Tuesday, July 7, 2015

Song Reviews: Alpine Camp's ''Regrets of A Cosmic Mountaineer" and "Seven Miles"

The Alpine Camp
Songs: "Regrets of A Cosmic Mountaineer" and "Seven Miles"

The Alpine Camp is a musical duo that comprises the work of Chris Bell and Charles Etienne. Chris is the primary guitarist and vocalist, while Charles is a pianist and vocalist. The duo brings in Jeff Stella on bass, Shad Wilhelm on drums, Bob Hamilton on banjo, and Jamison Hollister on lap steel. "Regrets of a Cosmic Mountaineer" opens with whining lap steel, uppity piano  melodies, rootsy percussion, and old-time folk elements wrapped around a catchy chorus with fast vocals and banjo stylings caught amid a roots and rock vein. The sub-three-minute track ends with a repetitive vocal line and guitar arrangement in a folksy context without any issues. "Seven Miles"  opens with a contemplative banjo tune with down-tempo drums and percussion amid jazz-standard and blues vocals in a classic R&B set-up. This seems to be executed in a very classic manner with a big nod to Americana tunes coming out in the 1960's and 70's. Though, as a completely original song, it stands alone with a complex categorization somewhere between folk, roots, rock, jazz, blues, and pop standard styles. The diverse stylings are still commendable and enjoyable throughout the above-mentioned tracks. 5 stars (out of 5). ~ Matthew Forss

Wednesday, July 1, 2015

CD Review: Desert Dwellers' 'The Great Mystery'

Desert Dwellers
The Great Mystery
Black Swan Sounds

Amani Friend and Treavor Moontribe are Desert Dwellers that bring out the best in world rhythms, dance, electronica, chill, and down-tempo. The California duo amass an onslaught of atmospheric blurbs, washes, and arrangements that combine with world rhythms, voices, and styles that create a stellar musical result. There are some dance-worthy tunes here, but a lot of world percussion in parts keeps everything rather chilled. The upbeat, electronic sounds and beats creates a moving thriller or suspense film result that could be used on a film. Also, the music is relaxed enough in some places that allows it to work just as well in a down-tempo or lounge format ideal for relaxing, studying, or related activities. The ten tracks provide a diverse selection of tunes, sounds, and emotions that will satisfy everyone's inner psyche. The Great Mystery is not so mysterious, but it challenges the mind, body, and spirit with delectable sounds that nourish the soul. ~ Matthew Forss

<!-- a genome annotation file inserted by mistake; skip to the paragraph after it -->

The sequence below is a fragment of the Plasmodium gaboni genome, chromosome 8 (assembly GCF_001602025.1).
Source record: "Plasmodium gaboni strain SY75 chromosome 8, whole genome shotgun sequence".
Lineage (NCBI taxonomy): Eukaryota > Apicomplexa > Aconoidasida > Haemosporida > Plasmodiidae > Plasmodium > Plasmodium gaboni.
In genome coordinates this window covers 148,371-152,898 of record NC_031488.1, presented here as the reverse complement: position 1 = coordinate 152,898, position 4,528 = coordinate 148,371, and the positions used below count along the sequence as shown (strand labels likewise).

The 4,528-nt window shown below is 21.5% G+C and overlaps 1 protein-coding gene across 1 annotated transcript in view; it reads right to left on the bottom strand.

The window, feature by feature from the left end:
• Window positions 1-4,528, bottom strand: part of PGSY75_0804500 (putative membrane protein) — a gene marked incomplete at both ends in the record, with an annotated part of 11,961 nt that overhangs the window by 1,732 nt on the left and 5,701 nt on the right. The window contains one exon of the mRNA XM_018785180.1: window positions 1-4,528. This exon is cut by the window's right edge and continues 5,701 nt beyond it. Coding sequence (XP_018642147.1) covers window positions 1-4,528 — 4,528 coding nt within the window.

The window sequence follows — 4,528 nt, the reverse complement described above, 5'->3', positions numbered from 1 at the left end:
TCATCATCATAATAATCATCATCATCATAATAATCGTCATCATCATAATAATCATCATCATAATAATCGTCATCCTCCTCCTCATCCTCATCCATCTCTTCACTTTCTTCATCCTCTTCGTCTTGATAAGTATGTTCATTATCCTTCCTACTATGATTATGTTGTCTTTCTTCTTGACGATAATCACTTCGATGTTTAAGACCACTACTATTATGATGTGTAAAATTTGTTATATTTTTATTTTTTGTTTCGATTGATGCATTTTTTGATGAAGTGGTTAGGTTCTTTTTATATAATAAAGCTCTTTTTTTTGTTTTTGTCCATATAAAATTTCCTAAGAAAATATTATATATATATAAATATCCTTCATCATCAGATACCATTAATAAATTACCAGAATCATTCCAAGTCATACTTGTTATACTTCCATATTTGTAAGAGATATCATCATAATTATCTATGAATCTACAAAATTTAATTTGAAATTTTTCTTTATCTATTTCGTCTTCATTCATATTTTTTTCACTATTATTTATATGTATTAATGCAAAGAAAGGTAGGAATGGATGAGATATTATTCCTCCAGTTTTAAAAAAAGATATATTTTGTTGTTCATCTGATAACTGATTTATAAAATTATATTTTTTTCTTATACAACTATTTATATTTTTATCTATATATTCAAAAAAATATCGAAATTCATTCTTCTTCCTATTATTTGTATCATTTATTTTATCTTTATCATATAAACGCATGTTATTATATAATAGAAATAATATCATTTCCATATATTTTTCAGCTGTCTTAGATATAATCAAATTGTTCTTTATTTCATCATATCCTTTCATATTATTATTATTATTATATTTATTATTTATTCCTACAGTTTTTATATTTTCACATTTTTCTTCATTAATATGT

CD Review: Taraf de Haidouks' 'Of Lovers, Gamblers and Parachute Skirts'

Taraf de Haidouks
Of Lovers, Gamblers and Parachute Skirts
Crammed Discs

The iconic, Gypsy music band from Romania, Taraf de Haidouks, releases yet another glorious album of European and Turkish-infused tunes with a bit of Romanian pizzazz and Balkan candor. The fourteen, dizzying tunes feature the best in Gypsy strings, wind instruments, percussion, and other indelible musical attributes that are top-notch. There are instrumental portions, but this is not an instrumental album. The vocals are very straight-forward, earthy, and neo-classical. The jaunty rhythms are what you would expect from a group of this caliber. Every song is like a mini-party that is full of high energy and nostalgic embellishments. The track titles are translated in English and Romanian on the album. The liner notes contain English and French translations of song meanings. Overall, fans of Gypsy music should already know about Taraf de Haidouks, but if not, this would be an excellent introduction to the band. ~ Matthew Forss